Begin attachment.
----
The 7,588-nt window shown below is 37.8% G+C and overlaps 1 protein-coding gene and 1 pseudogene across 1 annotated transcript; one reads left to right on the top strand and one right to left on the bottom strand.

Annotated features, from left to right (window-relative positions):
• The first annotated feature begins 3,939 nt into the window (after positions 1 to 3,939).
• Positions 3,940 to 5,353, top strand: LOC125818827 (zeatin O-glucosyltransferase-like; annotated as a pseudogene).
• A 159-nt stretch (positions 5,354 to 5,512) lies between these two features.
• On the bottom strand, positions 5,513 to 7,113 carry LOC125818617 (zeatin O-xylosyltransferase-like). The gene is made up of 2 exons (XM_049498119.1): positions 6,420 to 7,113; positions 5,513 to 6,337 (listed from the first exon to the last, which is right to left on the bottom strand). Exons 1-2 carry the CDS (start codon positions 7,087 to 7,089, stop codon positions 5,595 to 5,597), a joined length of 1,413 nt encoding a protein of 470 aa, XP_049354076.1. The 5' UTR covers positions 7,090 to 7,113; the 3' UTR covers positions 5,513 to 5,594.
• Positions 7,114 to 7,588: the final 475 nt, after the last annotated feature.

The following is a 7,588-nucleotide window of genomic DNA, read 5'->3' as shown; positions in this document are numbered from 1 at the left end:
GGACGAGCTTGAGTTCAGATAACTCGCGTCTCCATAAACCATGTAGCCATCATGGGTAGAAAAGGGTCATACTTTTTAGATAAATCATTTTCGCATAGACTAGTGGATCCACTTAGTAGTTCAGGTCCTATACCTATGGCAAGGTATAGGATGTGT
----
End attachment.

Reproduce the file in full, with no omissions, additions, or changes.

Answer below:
The 7,588-nt window shown below is 37.8% G+C and overlaps 1 protein-coding gene and 1 pseudogene across 1 annotated transcript; one reads left to right on the top strand and one right to left on the bottom strand.

Annotated features, from left to right (window-relative positions):
• The first annotated feature begins 3,939 nt into the window (after positions 1 to 3,939).
• Positions 3,940 to 5,353, top strand: LOC125818827 (zeatin O-glucosyltransferase-like; annotated as a pseudogene).
• A 159-nt stretch (positions 5,354 to 5,512) lies between these two features.
• On the bottom strand, positions 5,513 to 7,113 carry LOC125818617 (zeatin O-xylosyltransferase-like). The gene is made up of 2 exons (XM_049498119.1): positions 6,420 to 7,113; positions 5,513 to 6,337 (listed from the first exon to the last, which is right to left on the bottom strand). Exons 1-2 carry the CDS (start codon positions 7,087 to 7,089, stop codon positions 5,595 to 5,597), a joined length of 1,413 nt encoding a protein of 470 aa, XP_049354076.1. The 5' UTR covers positions 7,090 to 7,113; the 3' UTR covers positions 5,513 to 5,594.
• Positions 7,114 to 7,588: the final 475 nt, after the last annotated feature.

The following is a 7,588-nucleotide window of genomic DNA, read 5'->3' as shown; positions in this document are numbered from 1 at the left end:
GGACGAGCTTGAGTTCAGATAACTCGCGTCTCCATAAACCATGTAGCCATCATGGGTAGAAAAGGGTCATACTTTTTAGATAAATCATTTTCGCATAGACTAGTGGATCCACTTAGTAGTTCAGGTCCTATACCTATGGCAAGGTATAGGATGTGT